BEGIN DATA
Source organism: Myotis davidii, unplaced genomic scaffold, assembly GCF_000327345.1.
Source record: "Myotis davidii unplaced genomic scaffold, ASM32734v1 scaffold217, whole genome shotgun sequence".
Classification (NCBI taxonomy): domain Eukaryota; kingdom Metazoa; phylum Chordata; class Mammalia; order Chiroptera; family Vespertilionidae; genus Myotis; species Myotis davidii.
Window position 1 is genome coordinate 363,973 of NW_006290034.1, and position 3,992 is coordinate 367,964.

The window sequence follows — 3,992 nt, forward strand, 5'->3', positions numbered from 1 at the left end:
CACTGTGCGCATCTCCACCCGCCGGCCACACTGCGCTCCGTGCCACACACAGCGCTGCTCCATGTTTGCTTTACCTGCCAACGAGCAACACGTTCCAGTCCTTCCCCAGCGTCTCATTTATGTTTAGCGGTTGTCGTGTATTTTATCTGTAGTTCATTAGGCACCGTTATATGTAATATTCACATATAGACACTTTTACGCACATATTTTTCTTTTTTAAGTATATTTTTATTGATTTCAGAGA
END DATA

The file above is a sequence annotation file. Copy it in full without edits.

Source organism: Myotis davidii, unplaced genomic scaffold, assembly GCF_000327345.1.
Source record: "Myotis davidii unplaced genomic scaffold, ASM32734v1 scaffold217, whole genome shotgun sequence".
Classification (NCBI taxonomy): domain Eukaryota; kingdom Metazoa; phylum Chordata; class Mammalia; order Chiroptera; family Vespertilionidae; genus Myotis; species Myotis davidii.
Window position 1 is genome coordinate 363,973 of NW_006290034.1, and position 3,992 is coordinate 367,964.

The window sequence follows — 3,992 nt, forward strand, 5'->3', positions numbered from 1 at the left end:
CACTGTGCGCATCTCCACCCGCCGGCCACACTGCGCTCCGTGCCACACACAGCGCTGCTCCATGTTTGCTTTACCTGCCAACGAGCAACACGTTCCAGTCCTTCCCCAGCGTCTCATTTATGTTTAGCGGTTGTCGTGTATTTTATCTGTAGTTCATTAGGCACCGTTATATGTAATATTCACATATAGACACTTTTACGCACATATTTTTCTTTTTTAAGTATATTTTTATTGATTTCAGAGA